Satellite Internet is a type of internet service used to deliver broadband Internet services to hard-to-reach users in the under-served regions of the worldwide level. Satellite Internet service is the only viable option for places where internet infrastructure is underdeveloped and capable enough to deliver high-speed Internet access to those who are not able to access terrestrial links such as wired, fiber, and cable options as they live in rural parts of the globe. Satellite internet is a wireless connection spread across satellite dishes that beams data directly from your provider to a satellite in space and eventually to a satellite dish at your home or business - this is how it works.
The purpose of using satellite internet is to provide easy access to communication networks to the people who live in hard-to-reach geo-locations. Further, satellite internet service can be utilized in those places where various types of land-based internet (Terrestrial) connections like broadband, fiber optics, cable internet, etc., are not established; those areas with slow Digital Subscriber Line (DSL) or unavailability of cable and fiber connections or have limited reach. Using Satellite Internet, people can access email, video streaming, establish communication to remote locations such as oil rigs, research units, visit social media platforms and connect to distance learning courses, and many more.
Some of the important features include
Faster internet speed, low latency, and high throughput are must-have factors for satellite internet service. But the reality is satellite internet faces trouble with internet speed and latency.
Some of the satellite internet cons are as follows:
GEO satellites would always have high latency as they tend to be located at 26000km altitude, so the latency is dependent on the speed of light, which would approximate 650ms of delay for IP packets to travel back and forth.
LEO satellite providers will have low latency compared to GEO satellites. However, data throughput will be limited to the density of LEO satellites and capacity as beams of such satellites will cover a larger area.
Bad weather impacts the signal path of the satellite internet connection. For example- during rainstorms, and severe bad wind, users will experience poor quality internet.
Poor latency or high ping rate of satellite internet will affect users to send and receive files (not in a faster way) as the latency and ping rate is essential to test how long it takes to communicate between another computer, device, and server in a network. For example, for gamers who plan to use VoIP services, satellite internet is not good for them due to its poor latency, or a high ping rate.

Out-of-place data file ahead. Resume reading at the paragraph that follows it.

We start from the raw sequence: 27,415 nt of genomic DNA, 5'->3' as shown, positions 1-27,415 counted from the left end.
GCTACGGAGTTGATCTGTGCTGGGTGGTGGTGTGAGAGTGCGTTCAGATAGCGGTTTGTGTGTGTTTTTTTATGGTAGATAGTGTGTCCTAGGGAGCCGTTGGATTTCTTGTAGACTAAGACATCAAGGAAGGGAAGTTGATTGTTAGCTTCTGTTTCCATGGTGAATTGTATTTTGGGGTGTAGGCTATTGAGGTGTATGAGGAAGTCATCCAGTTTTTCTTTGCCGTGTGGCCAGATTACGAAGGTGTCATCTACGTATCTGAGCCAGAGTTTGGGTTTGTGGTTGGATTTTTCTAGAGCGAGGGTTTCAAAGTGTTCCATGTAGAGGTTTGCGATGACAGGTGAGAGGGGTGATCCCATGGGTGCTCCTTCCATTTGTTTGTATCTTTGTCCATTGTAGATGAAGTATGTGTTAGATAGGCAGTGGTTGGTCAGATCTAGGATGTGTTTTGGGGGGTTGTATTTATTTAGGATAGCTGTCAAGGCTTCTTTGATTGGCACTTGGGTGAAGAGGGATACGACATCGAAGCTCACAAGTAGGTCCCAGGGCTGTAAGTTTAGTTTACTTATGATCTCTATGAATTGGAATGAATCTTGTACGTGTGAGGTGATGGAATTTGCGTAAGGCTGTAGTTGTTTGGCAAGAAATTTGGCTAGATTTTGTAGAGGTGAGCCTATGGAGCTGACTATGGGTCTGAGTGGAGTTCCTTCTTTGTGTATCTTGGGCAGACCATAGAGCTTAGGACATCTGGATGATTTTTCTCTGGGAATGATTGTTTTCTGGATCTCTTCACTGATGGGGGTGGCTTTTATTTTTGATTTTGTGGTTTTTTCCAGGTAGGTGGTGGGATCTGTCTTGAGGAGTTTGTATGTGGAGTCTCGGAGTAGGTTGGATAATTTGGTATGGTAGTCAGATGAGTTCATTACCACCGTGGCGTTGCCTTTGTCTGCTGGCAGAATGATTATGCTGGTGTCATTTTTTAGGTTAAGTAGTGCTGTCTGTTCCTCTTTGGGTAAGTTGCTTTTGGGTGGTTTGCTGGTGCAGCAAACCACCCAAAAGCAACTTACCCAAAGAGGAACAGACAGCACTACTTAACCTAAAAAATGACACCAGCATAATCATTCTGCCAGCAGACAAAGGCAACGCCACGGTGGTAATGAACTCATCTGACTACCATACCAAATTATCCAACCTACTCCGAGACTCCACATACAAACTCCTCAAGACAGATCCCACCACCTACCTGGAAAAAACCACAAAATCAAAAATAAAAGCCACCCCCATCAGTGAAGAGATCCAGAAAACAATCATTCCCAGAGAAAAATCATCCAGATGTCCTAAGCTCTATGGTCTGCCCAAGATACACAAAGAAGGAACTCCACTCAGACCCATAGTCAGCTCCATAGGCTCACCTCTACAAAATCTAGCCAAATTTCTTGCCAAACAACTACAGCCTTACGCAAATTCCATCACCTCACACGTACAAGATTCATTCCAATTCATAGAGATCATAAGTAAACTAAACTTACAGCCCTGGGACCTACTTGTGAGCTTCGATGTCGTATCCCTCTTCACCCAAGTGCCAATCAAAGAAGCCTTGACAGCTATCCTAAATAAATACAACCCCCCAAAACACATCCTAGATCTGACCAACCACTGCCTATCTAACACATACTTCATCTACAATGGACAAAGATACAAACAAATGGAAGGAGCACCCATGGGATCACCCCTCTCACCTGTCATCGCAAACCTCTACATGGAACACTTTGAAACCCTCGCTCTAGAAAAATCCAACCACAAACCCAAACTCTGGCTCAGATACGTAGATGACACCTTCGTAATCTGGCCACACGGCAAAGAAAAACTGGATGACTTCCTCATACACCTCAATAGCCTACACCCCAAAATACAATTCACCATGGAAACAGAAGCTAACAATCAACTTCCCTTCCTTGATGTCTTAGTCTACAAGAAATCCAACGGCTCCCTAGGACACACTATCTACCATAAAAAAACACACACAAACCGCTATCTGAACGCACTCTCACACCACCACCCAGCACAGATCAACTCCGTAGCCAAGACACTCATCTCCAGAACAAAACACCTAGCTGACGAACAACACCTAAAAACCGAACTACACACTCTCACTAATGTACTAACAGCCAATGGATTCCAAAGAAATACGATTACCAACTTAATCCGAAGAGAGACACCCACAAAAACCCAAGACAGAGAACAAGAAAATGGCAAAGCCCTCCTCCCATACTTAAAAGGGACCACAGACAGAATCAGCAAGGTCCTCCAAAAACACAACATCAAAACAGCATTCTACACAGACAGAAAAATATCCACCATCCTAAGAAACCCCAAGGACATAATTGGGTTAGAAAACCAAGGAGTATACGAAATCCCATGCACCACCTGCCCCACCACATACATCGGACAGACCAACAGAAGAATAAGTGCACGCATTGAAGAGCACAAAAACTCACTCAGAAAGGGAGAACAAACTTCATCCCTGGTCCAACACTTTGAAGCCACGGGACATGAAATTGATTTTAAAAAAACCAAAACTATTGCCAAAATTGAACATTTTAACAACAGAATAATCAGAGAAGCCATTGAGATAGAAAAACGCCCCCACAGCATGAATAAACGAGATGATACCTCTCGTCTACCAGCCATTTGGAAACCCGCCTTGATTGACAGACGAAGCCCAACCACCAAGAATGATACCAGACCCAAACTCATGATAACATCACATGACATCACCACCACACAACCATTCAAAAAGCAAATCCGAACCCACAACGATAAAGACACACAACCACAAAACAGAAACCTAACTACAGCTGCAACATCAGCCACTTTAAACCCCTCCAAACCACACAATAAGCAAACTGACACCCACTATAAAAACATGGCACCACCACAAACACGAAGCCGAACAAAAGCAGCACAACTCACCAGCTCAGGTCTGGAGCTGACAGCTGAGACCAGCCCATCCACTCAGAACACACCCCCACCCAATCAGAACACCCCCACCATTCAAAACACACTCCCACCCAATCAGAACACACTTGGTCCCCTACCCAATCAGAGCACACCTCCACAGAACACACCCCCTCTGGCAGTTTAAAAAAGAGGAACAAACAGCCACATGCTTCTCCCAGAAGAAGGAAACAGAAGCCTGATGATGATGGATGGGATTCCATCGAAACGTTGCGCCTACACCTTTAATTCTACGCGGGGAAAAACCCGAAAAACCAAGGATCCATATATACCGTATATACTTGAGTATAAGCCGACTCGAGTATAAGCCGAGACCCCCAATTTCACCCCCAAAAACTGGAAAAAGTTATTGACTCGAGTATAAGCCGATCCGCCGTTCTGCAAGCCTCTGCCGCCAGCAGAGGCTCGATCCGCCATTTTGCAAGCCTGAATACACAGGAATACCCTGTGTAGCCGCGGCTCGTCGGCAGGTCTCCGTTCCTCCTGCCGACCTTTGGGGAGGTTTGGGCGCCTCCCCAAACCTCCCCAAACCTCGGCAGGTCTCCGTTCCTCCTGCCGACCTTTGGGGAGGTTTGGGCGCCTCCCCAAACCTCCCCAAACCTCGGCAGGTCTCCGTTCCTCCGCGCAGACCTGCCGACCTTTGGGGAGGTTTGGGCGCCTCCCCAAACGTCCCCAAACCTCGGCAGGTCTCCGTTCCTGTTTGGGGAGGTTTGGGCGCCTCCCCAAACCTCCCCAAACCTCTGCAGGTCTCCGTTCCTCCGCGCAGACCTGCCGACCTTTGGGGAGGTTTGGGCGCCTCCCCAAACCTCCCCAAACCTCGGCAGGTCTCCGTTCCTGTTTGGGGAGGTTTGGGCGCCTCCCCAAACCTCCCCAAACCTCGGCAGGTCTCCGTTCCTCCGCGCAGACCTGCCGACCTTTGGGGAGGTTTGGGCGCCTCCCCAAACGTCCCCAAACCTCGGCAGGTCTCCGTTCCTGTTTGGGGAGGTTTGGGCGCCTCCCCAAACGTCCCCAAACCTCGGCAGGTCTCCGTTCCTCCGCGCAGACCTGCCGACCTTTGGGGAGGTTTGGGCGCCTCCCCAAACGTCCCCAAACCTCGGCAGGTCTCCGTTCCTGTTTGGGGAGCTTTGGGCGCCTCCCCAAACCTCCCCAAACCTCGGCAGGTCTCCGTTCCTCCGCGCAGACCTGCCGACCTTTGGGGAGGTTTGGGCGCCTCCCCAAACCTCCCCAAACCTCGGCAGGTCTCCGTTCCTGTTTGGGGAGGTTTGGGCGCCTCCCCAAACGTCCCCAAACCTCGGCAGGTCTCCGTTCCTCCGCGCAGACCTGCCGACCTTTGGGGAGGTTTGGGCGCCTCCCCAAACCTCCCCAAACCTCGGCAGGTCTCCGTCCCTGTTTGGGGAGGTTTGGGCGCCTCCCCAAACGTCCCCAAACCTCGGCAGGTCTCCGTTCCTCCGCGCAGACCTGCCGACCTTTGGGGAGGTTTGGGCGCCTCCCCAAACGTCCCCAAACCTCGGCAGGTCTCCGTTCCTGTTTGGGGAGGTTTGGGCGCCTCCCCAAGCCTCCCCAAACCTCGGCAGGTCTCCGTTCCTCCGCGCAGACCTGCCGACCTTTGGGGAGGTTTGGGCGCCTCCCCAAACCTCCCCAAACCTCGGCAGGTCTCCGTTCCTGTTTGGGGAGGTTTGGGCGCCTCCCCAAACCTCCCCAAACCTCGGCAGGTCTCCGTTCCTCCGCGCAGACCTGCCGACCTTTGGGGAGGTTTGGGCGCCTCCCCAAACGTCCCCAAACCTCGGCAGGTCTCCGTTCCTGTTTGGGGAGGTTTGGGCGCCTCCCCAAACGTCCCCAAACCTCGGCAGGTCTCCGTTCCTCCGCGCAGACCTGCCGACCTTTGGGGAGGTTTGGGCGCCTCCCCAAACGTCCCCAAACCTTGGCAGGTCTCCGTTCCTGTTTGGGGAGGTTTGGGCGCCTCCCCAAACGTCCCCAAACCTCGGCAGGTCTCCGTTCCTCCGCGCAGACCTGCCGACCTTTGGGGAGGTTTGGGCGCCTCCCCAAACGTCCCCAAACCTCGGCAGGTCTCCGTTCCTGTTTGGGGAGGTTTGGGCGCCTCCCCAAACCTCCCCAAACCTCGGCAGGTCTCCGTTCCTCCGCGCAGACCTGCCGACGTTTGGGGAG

Minor obstructions such as branches or buildings can affect the quality of your signal. For example, users who have taken a satellite internet connection will face major problems, especially if they live in areas covered with woods, metal interference, etc.
Satellite internet is quite expensive as compared to cable internet. For example, users will pay around $100 per month for speeds of 2 Mbps when they use satellite internet, an amount that is twice what cable internet users pay.
Despite all these drawbacks mentioned above, satellite internet is a fantastic option for users living in rural areas or other locations where the terrestrial network is not available. However, the only problem that matters is the quality of performance and stability of the satellite network.
In recent years there have been significant technological improvements in satellite-based broadband, and the number of providers is on the rise (for example, Starlink, OneWeb, etc). Many of the MNOs have been using satellites as backhaul for 4G base stations in locations where terrestrial links are not possible. By doing so, MNOs can not only increase their network coverage in rural or extremely hard-to-reach areas but also enables communities to use smartphones for their day-to-day life. Many of the current 4G base station manufacturers now support satellite-based transmission, however, 4G base stations need stable satellite links with minimum bandwidth and latency requirements across the clock to provide voice and data services.
The test setup shown above can be used to validate satellite network KPIs such as data speeds, latency, etc., for a longer period. Automation validation is possible with RantCell, as you can validate your network performance, quality assurance, and quality of experience (QoE), thereby gaining a histogram of data to compare and confirm if the solution is suitable for customer needs. It's also possible to validate 4G base stations' end-user performance by running automated voice and data tests.